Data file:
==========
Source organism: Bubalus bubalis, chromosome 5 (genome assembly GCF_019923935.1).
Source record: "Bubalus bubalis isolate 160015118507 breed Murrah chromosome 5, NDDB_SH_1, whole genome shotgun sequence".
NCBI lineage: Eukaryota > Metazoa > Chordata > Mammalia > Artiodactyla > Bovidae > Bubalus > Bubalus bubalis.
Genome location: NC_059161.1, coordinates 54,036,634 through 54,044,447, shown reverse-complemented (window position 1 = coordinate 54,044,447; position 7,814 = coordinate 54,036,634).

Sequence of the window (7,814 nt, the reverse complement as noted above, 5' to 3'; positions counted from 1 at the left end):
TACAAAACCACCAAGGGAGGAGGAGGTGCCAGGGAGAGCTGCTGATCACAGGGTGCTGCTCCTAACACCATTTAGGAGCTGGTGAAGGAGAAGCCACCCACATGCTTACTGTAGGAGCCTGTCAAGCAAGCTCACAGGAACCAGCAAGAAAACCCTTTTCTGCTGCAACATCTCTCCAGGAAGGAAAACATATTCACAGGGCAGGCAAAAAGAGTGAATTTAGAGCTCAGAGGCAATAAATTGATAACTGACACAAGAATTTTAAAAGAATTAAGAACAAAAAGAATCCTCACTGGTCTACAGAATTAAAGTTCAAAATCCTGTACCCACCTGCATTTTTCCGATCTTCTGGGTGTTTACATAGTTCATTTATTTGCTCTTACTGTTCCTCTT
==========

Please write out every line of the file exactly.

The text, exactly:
Source organism: Bubalus bubalis, chromosome 5 (genome assembly GCF_019923935.1).
Source record: "Bubalus bubalis isolate 160015118507 breed Murrah chromosome 5, NDDB_SH_1, whole genome shotgun sequence".
NCBI lineage: Eukaryota > Metazoa > Chordata > Mammalia > Artiodactyla > Bovidae > Bubalus > Bubalus bubalis.
Genome location: NC_059161.1, coordinates 54,036,634 through 54,044,447, shown reverse-complemented (window position 1 = coordinate 54,044,447; position 7,814 = coordinate 54,036,634).

Sequence of the window (7,814 nt, the reverse complement as noted above, 5' to 3'; positions counted from 1 at the left end):
TACAAAACCACCAAGGGAGGAGGAGGTGCCAGGGAGAGCTGCTGATCACAGGGTGCTGCTCCTAACACCATTTAGGAGCTGGTGAAGGAGAAGCCACCCACATGCTTACTGTAGGAGCCTGTCAAGCAAGCTCACAGGAACCAGCAAGAAAACCCTTTTCTGCTGCAACATCTCTCCAGGAAGGAAAACATATTCACAGGGCAGGCAAAAAGAGTGAATTTAGAGCTCAGAGGCAATAAATTGATAACTGACACAAGAATTTTAAAAGAATTAAGAACAAAAAGAATCCTCACTGGTCTACAGAATTAAAGTTCAAAATCCTGTACCCACCTGCATTTTTCCGATCTTCTGGGTGTTTACATAGTTCATTTATTTGCTCTTACTGTTCCTCTT